This is the first of a series of movement routines we can do with only a fence and an open working area. The routines put together many of the individual skills and movements that my resources have looked at so far.

The key purpose of these routines is to encourage handlers to work on the precision of their signals in a relaxed manner.  The routines require the handler to pay close attention to refining his/her signals to improve timing, clarity and softness. A horse can only be as precise as we are precise. A horse can only be as soft as we are soft.

Each routine has five elements that are chained together into a pattern of movement. Horses are pattern learners and, like all of us, like to know what will happen before it happens. We tend to forget that horses living natural lives in the wild are totally in control of all their actions.

We can increase the positive feeling of ‘certainty’ by teaching these routines in a light-hearted but methodical way. Boots usually picks up a new pattern after three-six repeats over three days. Some horses will be quicker, and some will take longer.

Other reasons for playing with these routines:

  1. They are a way to keep skills we have already taught current in our repertoire.
  2. They give a way of interacting with our horse when time is short, we don’t have time to set up objects and obstacles, we don’t have access to objects and obstacles, or we are past the point of lugging around heavy rails and other objects.
  3. They include movement tasks we can do between working on stationary tasks, so giving the horse a good mix of activities.
  4. They make excellent cool-down routines after energetic riding or groundwork.

I’ve called them ‘routines’ because gymnasts first learn the individual elements of a performance and then form the elements into a ‘routine’. First each element is mastered emotionally, intellectually and physically. Then the routine is put into brain memory. Then it is practiced until it is also in muscle memory.

All this is a little bit tricky because doing a routine with a horse involves two brains and two sets of muscles.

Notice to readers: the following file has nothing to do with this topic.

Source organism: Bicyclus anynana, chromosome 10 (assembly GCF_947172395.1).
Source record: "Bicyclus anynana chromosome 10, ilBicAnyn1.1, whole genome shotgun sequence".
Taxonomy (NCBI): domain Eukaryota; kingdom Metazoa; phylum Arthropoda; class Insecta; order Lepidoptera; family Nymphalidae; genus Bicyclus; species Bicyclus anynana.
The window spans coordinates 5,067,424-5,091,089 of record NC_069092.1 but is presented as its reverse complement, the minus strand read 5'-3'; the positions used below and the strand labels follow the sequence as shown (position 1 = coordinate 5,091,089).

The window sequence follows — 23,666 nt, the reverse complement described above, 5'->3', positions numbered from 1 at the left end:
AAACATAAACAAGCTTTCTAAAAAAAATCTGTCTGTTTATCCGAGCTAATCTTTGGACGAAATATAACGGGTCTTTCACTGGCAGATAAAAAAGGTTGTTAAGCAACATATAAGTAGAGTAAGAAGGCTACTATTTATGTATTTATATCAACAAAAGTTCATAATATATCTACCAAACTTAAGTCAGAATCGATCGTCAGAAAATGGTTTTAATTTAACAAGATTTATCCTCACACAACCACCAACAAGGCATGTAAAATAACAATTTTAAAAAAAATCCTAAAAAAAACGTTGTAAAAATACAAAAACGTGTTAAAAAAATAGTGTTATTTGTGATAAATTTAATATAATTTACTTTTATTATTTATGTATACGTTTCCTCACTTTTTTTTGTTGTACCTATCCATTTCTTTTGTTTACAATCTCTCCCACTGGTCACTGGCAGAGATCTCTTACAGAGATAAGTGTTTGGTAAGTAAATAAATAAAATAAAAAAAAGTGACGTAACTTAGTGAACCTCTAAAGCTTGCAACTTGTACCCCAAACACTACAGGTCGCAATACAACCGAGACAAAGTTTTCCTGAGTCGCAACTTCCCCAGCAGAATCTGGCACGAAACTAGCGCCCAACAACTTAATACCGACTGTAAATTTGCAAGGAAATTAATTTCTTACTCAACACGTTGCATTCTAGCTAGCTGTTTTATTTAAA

After jotting down a plan for a possible routine, I try it out with Boots multiple times. The feedback I get from Boots and myself always shows that the initial plan needs a lot of changes. Most of the changes concern my body position plus when and how I give the signal for each part of the action.

AIM

Smooth execution of a series of five individual tasks chained together:

  • ‘Walk on’ and ‘halt’ repeated three times;
  • Change of direction and side of horse (so horse remains nearest the fence);
  • ‘Stay’ while handler backs away from the horse to the end of rope (keeping a drape in the rope);
  • Horse Waits for ___ seconds;
  • Recall.

PREREQUISITES

  1. Smooth ‘walk on’ and ‘halt’ transitions staying shoulder-to-shoulder. (See Related Resources 1 at the end of this post.)
  2. Handler has developed a clear ‘No Intent’ signal so the horse knows when standing quietly is what is wanted. (See Related Resources 2 at the end of this post.)
  3. Change of direction plus changing side of horse the handler is on. (See Related Resources 3 at the end of this post.
  4. Horse and handler agree on clear ‘stay’ signals. (See Related Resources 4 at the end of this post.)
  5. Horse has learned to ‘wait’ until handler gives a new signal or clicks&treats. (See Related Resources 5 at the end of this post.)
  6. Handler and horse agree on a clear ‘recall’ signal. (See Related Resources 6 at the end of this post.)

ENVIRONMENT AND MATERIALS

  • A work area where the horse is relaxed and confident.
  • Ideally, the horse can see his buddies, but they can’t interfere.
  • The horse is not hungry.
  • Halter and 10′ (3 m) or longer lead.